Old Age Security Expansion

by kevinmil

[PDF version of this letter]

My conflict disclosure is here.

This is a letter written by me to Liberal policy advisor Tyler Meredith.

Re: Old Age Security

Tyler Meredith
Liberal Party of Canada

September 16, 2019

Dear Mr. Meredith,

I am writing about your request to provide information about the proposal by the Liberal Party of Canada to expand Old Age Security benefits. Under your proposal, basic Old Age Security benefits would increase by 10% for those age 75 and older starting in 2020. In this letter, I am happy to provide the information requested about your proposal.

As a professor at a public university, engaging with public policy is part of my job. In this role over the past four years, I have provided advice to a Member of Parliament (CPC) on his Private Members Bill, the Government of British Columbia (NDP) on tax policy and poverty initiatives, and to the Government of Canada (LPC) on several matters of public policy.

In this same spirit, I hope the analysis I provide will better inform the voting public as it considers policy options during the current election campaign. I invite you to quote this letter in your public communications, and I will make this letter available to the public on my website as well.

During this election cycle, the Parliamentary Budget Office is providing cost estimates for policy proposals. I fully support this development, but the PBO is limited to providing total cost estimates and is not providing estimates of the impacts on different populations of Canadians. I therefore view the information I am providing with this letter to be complementary to the fine work of the Parliamentary Budget Office.

My efforts here should not be interpreted as an endorsement of your party or its proposal by me, my employer, or any institution to which I am affiliated.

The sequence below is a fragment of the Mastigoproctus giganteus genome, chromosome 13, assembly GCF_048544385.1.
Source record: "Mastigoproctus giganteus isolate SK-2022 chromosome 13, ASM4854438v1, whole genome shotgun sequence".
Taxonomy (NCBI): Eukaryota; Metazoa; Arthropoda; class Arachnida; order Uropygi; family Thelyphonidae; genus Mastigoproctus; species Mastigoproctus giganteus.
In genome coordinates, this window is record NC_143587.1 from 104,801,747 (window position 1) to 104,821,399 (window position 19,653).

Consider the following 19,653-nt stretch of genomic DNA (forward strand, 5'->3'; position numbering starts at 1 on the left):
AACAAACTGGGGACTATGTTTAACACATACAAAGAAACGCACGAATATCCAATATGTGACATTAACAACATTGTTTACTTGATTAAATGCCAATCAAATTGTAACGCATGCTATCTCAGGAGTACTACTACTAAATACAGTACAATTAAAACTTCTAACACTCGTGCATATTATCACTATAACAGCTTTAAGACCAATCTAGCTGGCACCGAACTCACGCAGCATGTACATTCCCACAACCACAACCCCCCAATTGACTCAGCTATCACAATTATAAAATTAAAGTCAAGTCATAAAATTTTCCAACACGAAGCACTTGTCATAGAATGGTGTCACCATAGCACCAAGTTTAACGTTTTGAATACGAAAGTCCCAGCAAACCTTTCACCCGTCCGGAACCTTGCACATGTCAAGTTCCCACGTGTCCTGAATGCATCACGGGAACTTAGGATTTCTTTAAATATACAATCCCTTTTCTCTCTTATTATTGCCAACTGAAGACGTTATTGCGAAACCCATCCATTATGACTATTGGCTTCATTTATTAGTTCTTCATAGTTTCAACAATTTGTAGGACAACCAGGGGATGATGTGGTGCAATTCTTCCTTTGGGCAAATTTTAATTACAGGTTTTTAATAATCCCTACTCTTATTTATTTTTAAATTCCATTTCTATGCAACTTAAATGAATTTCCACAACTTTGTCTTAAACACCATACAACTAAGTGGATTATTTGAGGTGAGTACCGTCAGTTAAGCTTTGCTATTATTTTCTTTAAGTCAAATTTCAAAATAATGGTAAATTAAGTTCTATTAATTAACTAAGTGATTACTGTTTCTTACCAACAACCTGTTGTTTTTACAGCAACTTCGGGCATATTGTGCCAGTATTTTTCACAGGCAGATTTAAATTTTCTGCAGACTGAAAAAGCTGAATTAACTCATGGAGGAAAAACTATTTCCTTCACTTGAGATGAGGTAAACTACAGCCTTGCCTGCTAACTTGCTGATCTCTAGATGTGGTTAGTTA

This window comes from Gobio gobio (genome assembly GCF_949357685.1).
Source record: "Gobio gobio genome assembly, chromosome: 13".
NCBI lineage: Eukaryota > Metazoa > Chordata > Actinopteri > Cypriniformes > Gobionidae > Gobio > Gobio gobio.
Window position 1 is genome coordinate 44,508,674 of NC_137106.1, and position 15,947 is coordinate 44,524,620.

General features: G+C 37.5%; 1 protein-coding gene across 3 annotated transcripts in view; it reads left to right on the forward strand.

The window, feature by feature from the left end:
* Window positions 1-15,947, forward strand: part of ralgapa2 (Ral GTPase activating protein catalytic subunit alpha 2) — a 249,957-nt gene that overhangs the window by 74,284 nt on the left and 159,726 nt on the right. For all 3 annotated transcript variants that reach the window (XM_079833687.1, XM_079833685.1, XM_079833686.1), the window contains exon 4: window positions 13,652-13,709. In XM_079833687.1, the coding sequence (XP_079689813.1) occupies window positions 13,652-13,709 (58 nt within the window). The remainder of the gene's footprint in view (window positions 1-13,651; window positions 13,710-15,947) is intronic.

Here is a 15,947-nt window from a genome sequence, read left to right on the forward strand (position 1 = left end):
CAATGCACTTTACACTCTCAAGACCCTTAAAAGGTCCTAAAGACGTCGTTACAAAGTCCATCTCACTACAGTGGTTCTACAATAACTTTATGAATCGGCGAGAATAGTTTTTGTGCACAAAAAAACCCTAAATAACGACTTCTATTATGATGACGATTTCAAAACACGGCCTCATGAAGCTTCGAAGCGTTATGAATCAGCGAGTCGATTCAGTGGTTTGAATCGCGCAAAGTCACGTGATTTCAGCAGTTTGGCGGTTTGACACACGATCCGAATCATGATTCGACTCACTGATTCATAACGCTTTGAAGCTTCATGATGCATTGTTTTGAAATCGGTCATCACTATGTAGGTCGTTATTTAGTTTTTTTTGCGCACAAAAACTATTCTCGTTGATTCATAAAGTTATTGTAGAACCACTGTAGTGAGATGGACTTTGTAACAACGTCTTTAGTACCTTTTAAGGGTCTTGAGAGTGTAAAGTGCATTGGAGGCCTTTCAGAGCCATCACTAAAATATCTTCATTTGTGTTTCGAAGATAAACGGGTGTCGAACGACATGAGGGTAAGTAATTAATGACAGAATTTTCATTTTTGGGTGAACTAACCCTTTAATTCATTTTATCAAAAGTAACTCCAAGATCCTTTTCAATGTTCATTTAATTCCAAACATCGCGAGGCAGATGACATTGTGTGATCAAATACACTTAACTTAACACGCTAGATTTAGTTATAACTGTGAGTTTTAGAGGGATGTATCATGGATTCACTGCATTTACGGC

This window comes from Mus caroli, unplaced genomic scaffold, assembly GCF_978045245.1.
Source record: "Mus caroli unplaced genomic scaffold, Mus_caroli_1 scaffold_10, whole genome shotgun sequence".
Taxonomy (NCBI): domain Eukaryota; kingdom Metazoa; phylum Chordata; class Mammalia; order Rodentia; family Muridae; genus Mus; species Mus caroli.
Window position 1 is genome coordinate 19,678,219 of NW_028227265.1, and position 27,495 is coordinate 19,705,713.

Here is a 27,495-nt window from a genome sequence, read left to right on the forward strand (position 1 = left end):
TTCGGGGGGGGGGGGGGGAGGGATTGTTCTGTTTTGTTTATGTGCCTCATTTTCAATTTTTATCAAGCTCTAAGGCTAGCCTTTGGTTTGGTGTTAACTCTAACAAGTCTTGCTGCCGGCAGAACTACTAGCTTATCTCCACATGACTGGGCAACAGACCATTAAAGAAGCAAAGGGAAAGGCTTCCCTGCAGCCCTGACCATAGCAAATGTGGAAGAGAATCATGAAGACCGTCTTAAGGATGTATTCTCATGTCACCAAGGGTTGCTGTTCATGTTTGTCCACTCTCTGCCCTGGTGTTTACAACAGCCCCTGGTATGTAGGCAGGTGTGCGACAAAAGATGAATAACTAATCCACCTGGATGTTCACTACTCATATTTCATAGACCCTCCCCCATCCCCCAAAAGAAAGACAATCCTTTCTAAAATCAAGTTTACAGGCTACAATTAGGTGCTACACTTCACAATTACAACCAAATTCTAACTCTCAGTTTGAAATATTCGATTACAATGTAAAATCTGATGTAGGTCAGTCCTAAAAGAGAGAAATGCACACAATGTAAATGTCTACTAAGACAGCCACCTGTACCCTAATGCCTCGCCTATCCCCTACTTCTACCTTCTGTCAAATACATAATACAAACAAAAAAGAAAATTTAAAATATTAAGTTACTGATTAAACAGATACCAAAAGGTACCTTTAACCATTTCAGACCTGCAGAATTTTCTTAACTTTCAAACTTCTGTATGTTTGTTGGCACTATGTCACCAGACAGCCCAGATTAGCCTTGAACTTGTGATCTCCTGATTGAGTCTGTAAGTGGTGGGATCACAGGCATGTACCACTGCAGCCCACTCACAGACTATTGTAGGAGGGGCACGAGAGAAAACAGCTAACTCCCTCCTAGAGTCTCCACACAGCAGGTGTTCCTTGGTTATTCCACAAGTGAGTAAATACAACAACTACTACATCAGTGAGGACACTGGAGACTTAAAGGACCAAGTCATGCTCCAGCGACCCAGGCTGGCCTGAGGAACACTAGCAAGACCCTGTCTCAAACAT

The main finding of my analysis is that the proposal to expand Old Age Security benefits by 10% for recipients age 75 and older will lead to a reduction in MBM poverty in this age group of 14.5%. In 2020 this corresponds to 10,500 individuals, growing to 21,000 by 2024. Approximately two thirds are women.

These estimates are offered with a moderate level of uncertainty. The uncertainty arises from assumptions about the future incomes of Canadian seniors out to 2024. More detail on the findings and the methodology are in the attached memo.

It has been my pleasure to assist you with this request. I sincerely hope it helps to inform the public debate during this election campaign.

Yours truly,

Kevin Milligan
Professor of Economics
UBC Vancouver School of Economics



Details and Methodology

The policy is proposed to begin on July 1, 2020. Basic Old Age Security benefits will rise by 10% on that date for eligible Canadian recipients age 75 and higher. No other changes are contemplated.

My analysis makes use of three sources of information:

I project forward to future years the pattern of incomes using the Canadian Income Survey. Then, these incomes are processed through the Canadian Tax and Credit Simulator to generate an estimated tax liability, including all federal and provincial taxes and benefits. This process is repeated first under the status quo and then with the policy in place. The change in after-tax income is then used to assess each individual’s position relative to the poverty line.

The poverty concept used for this analysis is the Market Basket Measure, which has recently been adopted as the official poverty indicator for Canada.

The estimates do not account for behavioural response. Labour market participation at these ages is very low, so no impact on labour markets were modeled.

This 2020-2024 time period shows substantial population growth in the over-75 age group because the baby boom generation arrives at this age in this time period. I rely on CANSIM demographic projections (Table 17-10-0057-01, medium growth scenario) to obtain population estimates.

The results are below in Table 1.


Table 1: Impact on MBM poverty of a 10% increase to OAS from age 75
2019 2020 2021 2022 2023 2024
Change in poverty count 0 10,500 18,200 19,200 20,100 21,000
of which: women 0 7,700 11,700 12,300 12,900 13,500
of which: men 0 2,800 6,500 6,800 7,200 7,500
Percent decrease in over-75 poverty 0% 8.7% 14.4% 14.5% 14.5% 14.5%
Estimates by Kevin Milligan, Professor of Economics, University of British Columbia